One of these mid-cap companies is tipped to trade higher and could join the FTSE 100, while shareholders will hope bargain hunting at this iconic firm is a sign of better things to come.
A FTSE 100 return is in sight for a director at Hikma Pharmaceuticals (LSE:HIK) after he declared a £27,000 investment backing the accessible medicines firm to continue its run of form.
The purchase involving former IMI (LSE:IMI) finance boss Douglas Hurt took place last week at 1,820p, which compares with the 1,200p seen last autumn when Hikma lost its top fight status.
Several City firms have backed Hikma shares to return above the 2,000p threshold after the company recently signalled an upturn in fortunes for its Generics arm, which supplies oral and other non-injectable specialty products to the US retail market.
Severe industry-wide competition, which resulted in low double-digit price erosion, meant the Ohio-based division’s revenues for 2022 slumped 18% to $672 million (£534.6 million) with its core operating margin down more than nine percentage points to 15.3%.
However, Hikma told its AGM in April that Generics revenues growth for this year will now be closer to 20% than the previous guidance of low double-digit growth. The forecast core operating margin is unchanged in the range of 16% to 18%.
Peel Hunt, which has a price target of 2,210p, said at the time: “Last year was one to forget for Generics, and whilst we have long suspected an upgrade might come through, we thought margins might be first. This is good news nonetheless.”
The FTSE 250 company’s shares jumped 4% on the AGM update as its two larger divisions also continue to perform well thanks to diversified products and manufacturing flexibility.
The Injectables operation, which supplies hospitals worldwide, grew revenues and operating profit by 8% to $1.14 billion (£910 million) and $428 million (£340.5 million) respectively. It typically launches between 10 to 15 products in the US every year.
The third strand of Hikma, which covers the supply of patented products across the Middle East and North Africa region, grew revenues by 3% to $691 million (£549.7 million).
Despite their strong performances in 2022, the strain in Generics caused group operating profit to fall 52% to $282 million (£224.3 million). A final dividend of 37 cents a share was paid last month, representing a 4% increase in the total dividend to 56 cents for 2022.
Executive chairman Said Darwazah said: “While our financial performance in 2022 lagged our longer-term track record, we are confident in our return to growth in 2023 supported by recent launches and good momentum in all our businesses.”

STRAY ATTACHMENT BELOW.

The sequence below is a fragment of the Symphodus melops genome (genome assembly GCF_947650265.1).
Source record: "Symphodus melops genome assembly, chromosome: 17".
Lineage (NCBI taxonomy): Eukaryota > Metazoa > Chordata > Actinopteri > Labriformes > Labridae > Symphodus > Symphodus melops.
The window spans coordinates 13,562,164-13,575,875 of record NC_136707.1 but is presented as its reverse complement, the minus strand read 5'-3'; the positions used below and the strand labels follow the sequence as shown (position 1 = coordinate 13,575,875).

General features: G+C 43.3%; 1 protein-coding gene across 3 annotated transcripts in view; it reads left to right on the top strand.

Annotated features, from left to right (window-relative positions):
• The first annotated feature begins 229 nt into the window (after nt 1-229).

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His optimism is backed up in the City after analysts at US bank Jefferies recently raised their target price to 2,125p and Citigroup opted for 2,210p compared with 1,920p previously.
At such a level, Hikma would regain its blue-chip status after a recent recovery that has already elevated its valuation to £4 billion as the fifth largest stock in the FTSE 250.
An ageing population and changing lifestyles underpin the investment case, with the global pharmaceutical market expected to reach $1.8 trillion (£1.4 billion) in 2026 based on an annual growth rate of between 3% and 6%.
The company, which was founded in Jordan 45 years ago and listed on the London market in 2005 at a price near to 300p, closed last week at 1,890.5p.
Non-executive director Hurt’s previous purchases of shares were in March of 2021 and 2022 at prices of 2,265p and 1,954p respectively. Hikma’s all-time high came in September 2020 at 2,795p.
Can bootmaker march higher?
Three directors of Dr. Martens Ordinary Shares (LSE:DOCS) have shown their support for the bootmaker’s strategy by spending a combined £43,700 on the FTSE 250-listed company’s shares.
Their purchases were made in the aftermath of annual results, when chief executive Kenny Wilson warned that investment costs in support of greater scale and long-term growth ambitions would reduce this year’s margin by up to two percentage points.
Annual profits also dropped 26% to £159.4 million as the Northamptonshire firm counted the £15 million cost of supply bottlenecks at its new Los Angeles distribution centre.
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On a brighter note, Wilson maintained revenue guidance of "mid to high single-digit growth" and backed up his confidence in the company’s strategy and cash generation with an unchanged final dividend of 4.28p a share.
Shares slumped after the results on 1 June and closed last week near a record low at 126p.
The boardroom purchases connected to former Rightmove finance director Robyn Perriss, senior independent director Lynne Weedall and former Carphone Warehouse boss Andrew Harrison were made during last week at prices of around 135p.
The company was valued at £3.7 billion in its stock market flotation in January 2021, when shares were priced at 370p.
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